Do you ever wonder how your mortgage payments are broken down each month? There seems to be a lot that goes into a mortgage payment each month, and it is important to understand exactly where your money is going every month for so many years. This is where mortgage amortization comes into play. Mortgage amortization is the way your mortgage payments are distributed on a monthly basis. This in-depth look shows how much interest and principal will be paid off each month for the duration of the loan term. This schedule shows you just how much interest is being paid each month, as well as how much money is going straight to the principal amount of your mortgage loan. This will show you exactly how much you will be paying over the duration of paying back your mortgage. This can help you decide what type of mortgage term you want for your home, and which one will be best suited to your financial situation.

How much interest you pay on your mortgage will depend on what the current interest rate was when you purchased your home. Let’s say you have a mortgage of \$100,000 at 6.5% for 30 years on a fixed rate mortgage. Your monthly payment would be \$632.07. \$541.67 of that number would go to interest that month, and \$90.40 would go toward the principal. After this, you would now owe \$99,909.60 on the mortgage because you took off \$90.40 from the outstanding balance. So, the next month, you would owe the interest on the \$99,909.60 instead of the full \$100,000. Your interest paid will slowly go down along with the lowering outstanding balance of your mortgage, but the amount paid to principal will increase each year as the interest goes down. For example, in the last month of your mortgage, you will still pay the \$632.07 monthly payment, but \$628.66 would go to principal, while just \$3.41 would go towards interest. This is because you have paid the mortgage down, lowering the amount of money that will be charged interest.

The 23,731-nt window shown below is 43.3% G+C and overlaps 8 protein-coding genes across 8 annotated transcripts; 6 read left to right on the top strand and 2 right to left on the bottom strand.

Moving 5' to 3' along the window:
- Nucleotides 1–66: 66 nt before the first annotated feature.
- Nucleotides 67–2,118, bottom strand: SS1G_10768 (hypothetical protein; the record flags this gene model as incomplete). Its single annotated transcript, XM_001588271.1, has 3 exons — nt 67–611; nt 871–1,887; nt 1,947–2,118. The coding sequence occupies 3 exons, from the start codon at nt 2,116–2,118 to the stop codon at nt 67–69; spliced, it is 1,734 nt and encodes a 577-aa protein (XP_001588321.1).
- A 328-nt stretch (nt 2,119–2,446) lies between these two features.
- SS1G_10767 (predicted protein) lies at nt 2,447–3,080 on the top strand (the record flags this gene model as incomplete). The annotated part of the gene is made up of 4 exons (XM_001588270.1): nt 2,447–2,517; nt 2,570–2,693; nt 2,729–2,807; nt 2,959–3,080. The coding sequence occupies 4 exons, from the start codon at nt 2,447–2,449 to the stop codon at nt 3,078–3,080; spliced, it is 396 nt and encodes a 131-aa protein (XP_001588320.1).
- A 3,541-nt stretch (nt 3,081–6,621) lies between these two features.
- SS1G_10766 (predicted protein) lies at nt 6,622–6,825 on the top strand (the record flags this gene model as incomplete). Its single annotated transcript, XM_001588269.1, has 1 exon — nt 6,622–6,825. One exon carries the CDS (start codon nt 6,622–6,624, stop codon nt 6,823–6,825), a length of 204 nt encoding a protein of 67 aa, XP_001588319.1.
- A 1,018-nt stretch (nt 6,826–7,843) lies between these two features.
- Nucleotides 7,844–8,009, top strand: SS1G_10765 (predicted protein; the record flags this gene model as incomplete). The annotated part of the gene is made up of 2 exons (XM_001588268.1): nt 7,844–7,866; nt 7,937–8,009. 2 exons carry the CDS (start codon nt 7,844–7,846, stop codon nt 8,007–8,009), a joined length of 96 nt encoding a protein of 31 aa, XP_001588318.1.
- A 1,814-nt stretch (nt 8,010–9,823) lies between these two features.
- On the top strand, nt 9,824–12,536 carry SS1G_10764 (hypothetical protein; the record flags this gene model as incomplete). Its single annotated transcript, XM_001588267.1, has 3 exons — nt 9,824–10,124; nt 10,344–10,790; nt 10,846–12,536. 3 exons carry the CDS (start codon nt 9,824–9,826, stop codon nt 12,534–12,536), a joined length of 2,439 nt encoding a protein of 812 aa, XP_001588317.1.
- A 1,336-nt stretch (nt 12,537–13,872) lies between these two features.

Now that we understand where your money is going each month, you have to decide which loan term you want. The amortization schedule will show exactly where your money is going each month based on the number of years you are paying back the mortgage, as explained above. If you have a longer term, you will be paying lower monthly payments, but you will end up paying more interest over time because the balance goes down slower. If you have a shorter amortization period, then you will pay less interest over time because you are paying off the loan more quickly, but your monthly payments will be higher.

You can look into different payments. If you do biweekly payments, the extra payment will go toward principal, which will lower the amount of interest paid and decreases the term of the loan. You can also do what are called accelerated payments any time of the year when you are financially capable, and make the term shorter, as well as lessen the amount of interest you have to pay on the mortgage.

Knowing where your money is going each month when you write the check to pay for your mortgage is important. This way, you can decide which term is right for your financial situation. Although it can be very confusing, your mortgage lender will work with you to ensure you understand where your money is going, and why your payments are played out the way they are.